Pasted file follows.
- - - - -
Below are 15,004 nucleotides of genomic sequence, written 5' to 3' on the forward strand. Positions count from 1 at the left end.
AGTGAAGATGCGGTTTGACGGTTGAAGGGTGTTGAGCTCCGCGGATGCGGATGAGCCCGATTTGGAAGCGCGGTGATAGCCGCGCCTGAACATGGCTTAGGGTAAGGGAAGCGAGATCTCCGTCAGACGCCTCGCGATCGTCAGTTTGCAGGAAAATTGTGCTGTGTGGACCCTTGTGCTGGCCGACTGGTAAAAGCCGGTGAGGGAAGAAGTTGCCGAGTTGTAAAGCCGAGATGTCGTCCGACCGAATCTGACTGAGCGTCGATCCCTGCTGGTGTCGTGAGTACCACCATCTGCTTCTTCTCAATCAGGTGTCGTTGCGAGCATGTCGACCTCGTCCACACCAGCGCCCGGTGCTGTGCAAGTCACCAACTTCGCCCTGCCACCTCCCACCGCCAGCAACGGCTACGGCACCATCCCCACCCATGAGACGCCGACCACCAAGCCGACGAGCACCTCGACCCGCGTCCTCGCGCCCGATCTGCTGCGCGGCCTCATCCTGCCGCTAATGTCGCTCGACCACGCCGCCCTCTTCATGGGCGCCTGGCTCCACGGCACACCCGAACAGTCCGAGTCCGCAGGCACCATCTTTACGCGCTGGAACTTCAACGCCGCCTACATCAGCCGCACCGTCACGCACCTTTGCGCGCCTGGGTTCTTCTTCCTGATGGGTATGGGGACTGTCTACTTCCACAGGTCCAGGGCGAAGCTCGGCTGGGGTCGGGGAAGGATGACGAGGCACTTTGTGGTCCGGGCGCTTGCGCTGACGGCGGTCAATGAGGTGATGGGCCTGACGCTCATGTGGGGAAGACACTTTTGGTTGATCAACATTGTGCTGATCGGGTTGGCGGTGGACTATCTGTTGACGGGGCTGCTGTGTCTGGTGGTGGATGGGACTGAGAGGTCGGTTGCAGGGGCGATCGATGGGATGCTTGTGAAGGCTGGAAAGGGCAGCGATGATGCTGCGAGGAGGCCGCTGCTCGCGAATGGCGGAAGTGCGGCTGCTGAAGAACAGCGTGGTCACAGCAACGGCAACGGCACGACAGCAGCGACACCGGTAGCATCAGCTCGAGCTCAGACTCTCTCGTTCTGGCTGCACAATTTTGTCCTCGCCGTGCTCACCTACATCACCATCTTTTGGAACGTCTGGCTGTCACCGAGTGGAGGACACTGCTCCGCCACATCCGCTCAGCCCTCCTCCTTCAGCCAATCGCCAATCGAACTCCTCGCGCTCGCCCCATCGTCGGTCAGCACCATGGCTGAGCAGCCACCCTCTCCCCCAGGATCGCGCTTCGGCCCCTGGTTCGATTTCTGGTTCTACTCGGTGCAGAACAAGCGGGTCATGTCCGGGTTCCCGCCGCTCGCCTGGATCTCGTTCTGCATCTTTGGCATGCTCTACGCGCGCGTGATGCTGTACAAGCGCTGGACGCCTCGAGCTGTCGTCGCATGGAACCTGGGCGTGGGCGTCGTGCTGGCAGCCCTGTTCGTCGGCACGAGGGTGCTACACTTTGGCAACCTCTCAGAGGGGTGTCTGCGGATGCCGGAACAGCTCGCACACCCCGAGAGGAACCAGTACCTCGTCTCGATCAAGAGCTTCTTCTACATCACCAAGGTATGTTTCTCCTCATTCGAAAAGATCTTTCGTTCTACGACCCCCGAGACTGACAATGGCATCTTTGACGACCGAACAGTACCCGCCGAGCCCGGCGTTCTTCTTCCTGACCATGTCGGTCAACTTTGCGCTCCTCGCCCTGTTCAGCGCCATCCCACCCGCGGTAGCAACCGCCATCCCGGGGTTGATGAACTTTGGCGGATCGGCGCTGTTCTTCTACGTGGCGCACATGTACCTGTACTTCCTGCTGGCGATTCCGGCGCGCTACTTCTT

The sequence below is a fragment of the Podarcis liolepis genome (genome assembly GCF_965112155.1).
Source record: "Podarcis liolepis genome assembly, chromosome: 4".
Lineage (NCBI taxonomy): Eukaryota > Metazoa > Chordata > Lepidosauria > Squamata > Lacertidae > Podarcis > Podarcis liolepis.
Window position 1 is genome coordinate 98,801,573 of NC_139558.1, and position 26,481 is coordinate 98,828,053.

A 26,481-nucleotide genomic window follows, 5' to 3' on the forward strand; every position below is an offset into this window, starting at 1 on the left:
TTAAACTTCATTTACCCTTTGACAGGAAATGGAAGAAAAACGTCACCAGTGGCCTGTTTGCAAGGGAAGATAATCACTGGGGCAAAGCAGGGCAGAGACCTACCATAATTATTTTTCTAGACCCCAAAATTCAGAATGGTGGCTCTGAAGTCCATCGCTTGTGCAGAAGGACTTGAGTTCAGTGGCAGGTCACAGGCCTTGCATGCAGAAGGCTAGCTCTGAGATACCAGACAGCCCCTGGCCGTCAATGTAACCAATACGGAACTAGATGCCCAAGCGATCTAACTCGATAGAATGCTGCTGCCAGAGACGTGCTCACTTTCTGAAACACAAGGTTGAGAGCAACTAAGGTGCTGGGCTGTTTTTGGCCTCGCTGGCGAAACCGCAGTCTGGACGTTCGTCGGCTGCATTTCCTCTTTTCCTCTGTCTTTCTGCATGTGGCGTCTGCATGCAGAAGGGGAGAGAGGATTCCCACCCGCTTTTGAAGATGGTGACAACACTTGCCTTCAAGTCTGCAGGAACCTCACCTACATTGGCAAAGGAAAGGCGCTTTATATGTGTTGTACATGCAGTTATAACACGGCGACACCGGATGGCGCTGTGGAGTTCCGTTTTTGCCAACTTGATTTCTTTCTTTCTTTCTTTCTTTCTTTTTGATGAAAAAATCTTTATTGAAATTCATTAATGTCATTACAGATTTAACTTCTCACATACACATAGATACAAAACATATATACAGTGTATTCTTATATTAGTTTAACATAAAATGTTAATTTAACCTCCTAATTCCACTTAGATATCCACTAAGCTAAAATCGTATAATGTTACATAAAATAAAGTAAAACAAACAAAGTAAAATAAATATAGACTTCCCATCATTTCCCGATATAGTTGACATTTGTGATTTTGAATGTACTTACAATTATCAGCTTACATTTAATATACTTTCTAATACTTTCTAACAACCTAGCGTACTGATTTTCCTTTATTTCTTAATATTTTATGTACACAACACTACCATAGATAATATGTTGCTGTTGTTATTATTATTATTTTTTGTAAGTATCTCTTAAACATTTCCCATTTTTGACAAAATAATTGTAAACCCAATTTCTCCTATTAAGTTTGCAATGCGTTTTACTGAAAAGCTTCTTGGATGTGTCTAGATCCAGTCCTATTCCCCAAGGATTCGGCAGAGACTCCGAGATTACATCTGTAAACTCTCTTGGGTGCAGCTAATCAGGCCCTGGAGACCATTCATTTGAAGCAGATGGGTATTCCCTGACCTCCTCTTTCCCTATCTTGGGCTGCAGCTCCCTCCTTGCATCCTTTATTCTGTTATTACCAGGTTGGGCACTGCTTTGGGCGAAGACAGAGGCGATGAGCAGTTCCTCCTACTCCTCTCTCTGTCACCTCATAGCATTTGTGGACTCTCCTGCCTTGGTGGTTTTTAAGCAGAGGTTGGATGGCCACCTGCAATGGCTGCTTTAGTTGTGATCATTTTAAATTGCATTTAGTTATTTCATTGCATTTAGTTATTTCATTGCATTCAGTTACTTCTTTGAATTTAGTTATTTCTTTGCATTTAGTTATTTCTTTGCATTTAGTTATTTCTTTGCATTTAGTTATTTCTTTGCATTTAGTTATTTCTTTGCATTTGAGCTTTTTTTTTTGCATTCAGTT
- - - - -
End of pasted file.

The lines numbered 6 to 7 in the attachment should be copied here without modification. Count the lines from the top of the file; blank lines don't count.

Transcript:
Window position 1 is genome coordinate 98,801,573 of NC_139558.1, and position 26,481 is coordinate 98,828,053.

A 26,481-nucleotide genomic window follows, 5' to 3' on the forward strand; every position below is an offset into this window, starting at 1 on the left: